That gear is still there.
      Do a bunk or go to court? It's a simple choice that ain't so simple . . . Fuck it. Two words. Fuck it. I will go to court as planned. Get it done with.
      Why do I say 'fuck it'?
      I think about it.
      I say fuck it about lots of decisions I got to make. It's a good answer. A good answer when you're a junkie. It's a quick decision. It's a laid-back answer for everything.
      That gear is calling me again. That's why I decided, fuck it. Any other decision's gonna take longer. I don't want to wait any more for my gear. My gear won't wait any more for me.
      My clothes are on the floor. I pull them over to me and dress myself. I try to keep it as quiet as I can. Anita wakes up anyway. We share the gear between the two of us. The first turn on of the day. The best one of the day. The first always is.
      Now I have some things I have to do. I have to get ready for today. Make sure I have anything I need with me, i.e. drugs and more drugs.
      I spent yesterday shopping. Shopping for drugs and the bits that
      go with them. It was a poxy day. Fuckin' cold, wet and busy. In the morning me and Anita went to Ballyier to get gear and napps. Heroin and morphine tablets. I would need as many as I could get to stop me getting sick when I go away. We had to wait around in the cold to get them. Most of the time you have to wait. That's the worst part. Standin' in the pissin' rain . . . cold. Then we scored.
      We scored twenty tablets, and since it was such a pain waiting, we done the only thing a junkie can do - fuck off to the nearest field or some place quiet to make the waiting worth while. Off we went for a turn on. I love it when I'm able to make a beeline for a turn on.
      We went down behind a school, and to the end of a field behind it. Right down to the end to the corner of the field where the wall surrounds it. Mucky and wet, no problem. A junkie can make himself at home any place he has to take his gear.
      I got my spoon, lighter and water out. I put my works beside me. I crushed four tablets on the spoon. I was in a hurry. I always am at a time like this. Waiting is the worst. I sucked the water into the works and squirted it onto the spoon. I gave Anita the lighter to hold under the spoon. The bastard kept blowing out with the wind. I knelt down and moved closer to the corner for shelter. Carefully so I didn't spill what's on the spoon.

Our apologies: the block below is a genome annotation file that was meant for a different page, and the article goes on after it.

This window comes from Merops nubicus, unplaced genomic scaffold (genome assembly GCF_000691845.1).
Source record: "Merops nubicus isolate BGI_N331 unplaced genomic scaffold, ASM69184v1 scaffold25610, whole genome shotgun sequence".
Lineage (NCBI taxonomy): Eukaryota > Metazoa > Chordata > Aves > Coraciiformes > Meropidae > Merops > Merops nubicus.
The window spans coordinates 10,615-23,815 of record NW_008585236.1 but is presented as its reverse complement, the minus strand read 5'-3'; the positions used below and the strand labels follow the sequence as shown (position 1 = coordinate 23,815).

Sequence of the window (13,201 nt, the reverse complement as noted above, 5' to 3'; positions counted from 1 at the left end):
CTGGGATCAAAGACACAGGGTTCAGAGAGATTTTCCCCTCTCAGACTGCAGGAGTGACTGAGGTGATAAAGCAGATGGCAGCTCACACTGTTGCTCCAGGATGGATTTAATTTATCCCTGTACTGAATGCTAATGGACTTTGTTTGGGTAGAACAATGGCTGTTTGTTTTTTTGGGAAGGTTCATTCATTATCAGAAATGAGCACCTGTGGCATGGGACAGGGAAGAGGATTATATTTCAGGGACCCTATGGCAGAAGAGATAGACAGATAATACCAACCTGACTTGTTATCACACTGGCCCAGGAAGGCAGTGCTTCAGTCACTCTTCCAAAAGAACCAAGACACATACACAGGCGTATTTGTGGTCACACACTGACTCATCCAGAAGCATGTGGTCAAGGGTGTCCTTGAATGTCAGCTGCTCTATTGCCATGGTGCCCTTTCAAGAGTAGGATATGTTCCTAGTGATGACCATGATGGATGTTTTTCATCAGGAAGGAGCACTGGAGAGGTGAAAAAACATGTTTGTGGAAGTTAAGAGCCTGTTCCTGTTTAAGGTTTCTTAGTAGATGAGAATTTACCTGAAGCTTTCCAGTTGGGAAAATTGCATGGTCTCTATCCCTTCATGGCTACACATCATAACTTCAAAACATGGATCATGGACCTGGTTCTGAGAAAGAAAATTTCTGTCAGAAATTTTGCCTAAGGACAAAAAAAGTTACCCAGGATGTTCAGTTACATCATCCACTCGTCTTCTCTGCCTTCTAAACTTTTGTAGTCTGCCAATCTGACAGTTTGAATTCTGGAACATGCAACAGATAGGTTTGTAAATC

No sooner had we started than we had to stop. This fuckin' stupid horse that was in the field decides to wander on down to us. He wasn't fuckin' shy or nothin'. Right the fuckin' way up he comes. I thought, 'Fuck this horse.'
      But Anita said, ‘Ah, get him away,' and gets all nervous and shit. Fuckin' women. What the fuck could I do? I was holding a full spoon. (This sort of shit pisses me off) Fuck off, the bleedin' horse. Fuck off, Anita. Fuck's bleedin' sakes.
      I got the spoon down safely to the ground, got rid of the horse and went back to what I was doing, shouting at Anita while I was at it.
      Third attempt. I tried and tried and tried. The lighter she's holdin' kept blowin' out. It's always the same. 'Gimme the fuckin' lighter,' I said. I bit the steel guard off it, turned the little thing for adjusting the gas, and put the guard back on.
      'Now it won't go fuckin' out now. Light it . . . Hold it! Put it under the spoon. Simple,' I says. 'Good. .
      Then Whoosh!
      'Jesus H. Bleedin' Christ!' The fuckin' flame on the lighter was turned up, all right. Right the way fuckin' up. And what does the woman go and do? Jumps and knocks me fuckin' spoon over.
      I didn't say a fuckin' word. I was going to snap.
      I think I is definitely turning up in court. The longer I get away the better.

© 1999 'Gotzy'
The above story appears in The Junk Yard, edited by Marsha Hunt and published by Mainstream Publishing (Edinburgh), 1999. This electronic version is published by The Barcelona Review by arrangement with the publisher. Book ordering available through

This story may not be archived or distributed further without the author's express permission. Please see our conditions of use.
navigation:                     barcelona review #15             November  1999 to January 2000
-Fiction Ian Wild - The Woman Who Swallowed The Book of Kells
Gotzy - Gotzy's Story
Greg Chandler - The Ghost of Sharon Tate
Alice Mullen - Glo-bug
Javier Marķas - Fewer Scruples
-Essay Barbara Lefcowitz -Swans, Tricksters, The Letter 'S'
-Quiz Samuel Beckett- win a book
Answers to last issue's Nabokov quiz
-Regular Features Book Reviews